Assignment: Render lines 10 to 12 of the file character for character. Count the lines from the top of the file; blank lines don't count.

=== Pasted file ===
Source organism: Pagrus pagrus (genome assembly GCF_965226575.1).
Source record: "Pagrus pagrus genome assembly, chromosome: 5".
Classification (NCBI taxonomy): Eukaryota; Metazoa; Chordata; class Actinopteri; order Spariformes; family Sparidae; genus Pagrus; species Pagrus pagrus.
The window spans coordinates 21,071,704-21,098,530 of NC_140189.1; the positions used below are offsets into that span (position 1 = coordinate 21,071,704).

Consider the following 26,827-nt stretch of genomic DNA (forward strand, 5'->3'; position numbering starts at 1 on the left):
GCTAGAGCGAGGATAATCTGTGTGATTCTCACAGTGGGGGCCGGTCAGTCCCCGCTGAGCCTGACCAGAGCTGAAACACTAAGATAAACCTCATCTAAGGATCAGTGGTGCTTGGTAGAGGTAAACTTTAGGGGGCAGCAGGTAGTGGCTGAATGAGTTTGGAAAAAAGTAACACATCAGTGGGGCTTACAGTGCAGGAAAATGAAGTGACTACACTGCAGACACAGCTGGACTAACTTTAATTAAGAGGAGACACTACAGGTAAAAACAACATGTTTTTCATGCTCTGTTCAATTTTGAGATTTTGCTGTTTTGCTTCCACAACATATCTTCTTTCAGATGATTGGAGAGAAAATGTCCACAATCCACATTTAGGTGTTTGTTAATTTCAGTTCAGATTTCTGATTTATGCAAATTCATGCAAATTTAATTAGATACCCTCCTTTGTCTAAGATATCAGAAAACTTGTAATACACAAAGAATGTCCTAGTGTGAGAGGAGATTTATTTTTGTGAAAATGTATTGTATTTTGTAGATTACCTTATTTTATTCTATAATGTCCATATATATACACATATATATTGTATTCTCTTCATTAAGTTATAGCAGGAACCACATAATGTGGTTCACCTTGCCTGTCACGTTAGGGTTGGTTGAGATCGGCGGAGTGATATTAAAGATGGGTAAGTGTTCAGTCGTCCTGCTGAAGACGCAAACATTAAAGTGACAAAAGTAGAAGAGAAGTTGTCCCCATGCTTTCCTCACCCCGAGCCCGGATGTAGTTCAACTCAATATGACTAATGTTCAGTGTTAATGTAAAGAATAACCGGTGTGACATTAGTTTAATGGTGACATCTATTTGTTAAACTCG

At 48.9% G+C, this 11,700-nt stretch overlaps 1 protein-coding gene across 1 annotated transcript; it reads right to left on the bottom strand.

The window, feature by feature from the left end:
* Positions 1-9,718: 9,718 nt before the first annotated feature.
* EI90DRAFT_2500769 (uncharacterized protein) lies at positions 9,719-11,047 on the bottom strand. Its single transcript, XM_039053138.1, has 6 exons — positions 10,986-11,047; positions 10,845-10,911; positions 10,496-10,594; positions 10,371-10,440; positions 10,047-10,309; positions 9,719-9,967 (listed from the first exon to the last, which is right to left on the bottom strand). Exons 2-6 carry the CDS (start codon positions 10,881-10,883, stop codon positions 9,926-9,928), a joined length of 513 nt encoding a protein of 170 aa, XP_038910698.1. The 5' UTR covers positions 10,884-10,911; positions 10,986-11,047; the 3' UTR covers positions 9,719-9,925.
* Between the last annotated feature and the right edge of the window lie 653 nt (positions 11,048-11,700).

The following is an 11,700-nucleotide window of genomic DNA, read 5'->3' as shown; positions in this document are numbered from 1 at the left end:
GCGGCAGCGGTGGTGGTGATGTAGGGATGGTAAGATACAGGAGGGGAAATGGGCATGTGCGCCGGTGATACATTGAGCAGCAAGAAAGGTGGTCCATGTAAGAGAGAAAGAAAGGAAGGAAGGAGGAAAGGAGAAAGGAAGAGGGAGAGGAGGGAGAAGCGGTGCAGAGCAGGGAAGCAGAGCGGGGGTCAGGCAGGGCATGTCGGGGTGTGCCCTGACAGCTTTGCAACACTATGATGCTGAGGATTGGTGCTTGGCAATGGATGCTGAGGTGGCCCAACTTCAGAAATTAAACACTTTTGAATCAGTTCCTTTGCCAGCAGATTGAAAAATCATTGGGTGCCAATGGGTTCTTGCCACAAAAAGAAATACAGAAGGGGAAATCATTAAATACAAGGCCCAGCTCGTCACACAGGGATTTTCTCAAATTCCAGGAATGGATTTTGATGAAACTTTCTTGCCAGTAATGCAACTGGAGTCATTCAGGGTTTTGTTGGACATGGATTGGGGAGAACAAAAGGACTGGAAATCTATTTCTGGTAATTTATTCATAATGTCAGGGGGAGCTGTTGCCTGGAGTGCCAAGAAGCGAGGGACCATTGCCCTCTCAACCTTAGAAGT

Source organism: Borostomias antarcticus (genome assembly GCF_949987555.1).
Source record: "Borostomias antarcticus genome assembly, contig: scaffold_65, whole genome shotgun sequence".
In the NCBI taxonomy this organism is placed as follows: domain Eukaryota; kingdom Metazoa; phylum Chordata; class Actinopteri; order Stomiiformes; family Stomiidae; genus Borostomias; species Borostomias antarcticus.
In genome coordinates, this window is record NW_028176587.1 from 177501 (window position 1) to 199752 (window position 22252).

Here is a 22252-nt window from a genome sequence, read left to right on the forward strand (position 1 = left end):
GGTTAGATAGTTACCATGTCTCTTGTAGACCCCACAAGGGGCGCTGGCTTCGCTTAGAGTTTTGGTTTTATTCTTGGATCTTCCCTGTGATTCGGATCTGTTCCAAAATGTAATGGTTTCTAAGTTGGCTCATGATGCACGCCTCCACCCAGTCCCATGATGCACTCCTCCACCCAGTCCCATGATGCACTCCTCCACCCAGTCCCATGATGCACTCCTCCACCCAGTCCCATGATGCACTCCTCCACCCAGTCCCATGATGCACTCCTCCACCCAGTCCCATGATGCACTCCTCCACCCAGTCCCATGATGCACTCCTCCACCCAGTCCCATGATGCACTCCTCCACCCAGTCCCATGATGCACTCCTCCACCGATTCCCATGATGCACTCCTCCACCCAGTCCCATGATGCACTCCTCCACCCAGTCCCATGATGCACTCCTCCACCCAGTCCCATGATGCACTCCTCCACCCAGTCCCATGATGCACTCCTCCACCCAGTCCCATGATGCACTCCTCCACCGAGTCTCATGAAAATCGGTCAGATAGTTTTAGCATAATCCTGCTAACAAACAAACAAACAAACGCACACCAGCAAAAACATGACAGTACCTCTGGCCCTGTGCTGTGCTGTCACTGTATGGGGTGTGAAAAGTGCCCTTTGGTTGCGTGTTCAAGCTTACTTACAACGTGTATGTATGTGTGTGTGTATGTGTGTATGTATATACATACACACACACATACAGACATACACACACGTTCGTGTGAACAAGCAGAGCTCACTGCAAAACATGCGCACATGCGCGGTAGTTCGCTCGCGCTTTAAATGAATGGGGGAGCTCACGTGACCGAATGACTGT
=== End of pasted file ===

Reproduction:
* EI90DRAFT_2500769 (uncharacterized protein) lies at positions 9,719-11,047 on the bottom strand. Its single transcript, XM_039053138.1, has 6 exons — positions 10,986-11,047; positions 10,845-10,911; positions 10,496-10,594; positions 10,371-10,440; positions 10,047-10,309; positions 9,719-9,967 (listed from the first exon to the last, which is right to left on the bottom strand). Exons 2-6 carry the CDS (start codon positions 10,881-10,883, stop codon positions 9,926-9,928), a joined length of 513 nt encoding a protein of 170 aa, XP_038910698.1. The 5' UTR covers positions 10,884-10,911; positions 10,986-11,047; the 3' UTR covers positions 9,719-9,925.
* Between the last annotated feature and the right edge of the window lie 653 nt (positions 11,048-11,700).

The following is an 11,700-nucleotide window of genomic DNA, read 5'->3' as shown; positions in this document are numbered from 1 at the left end: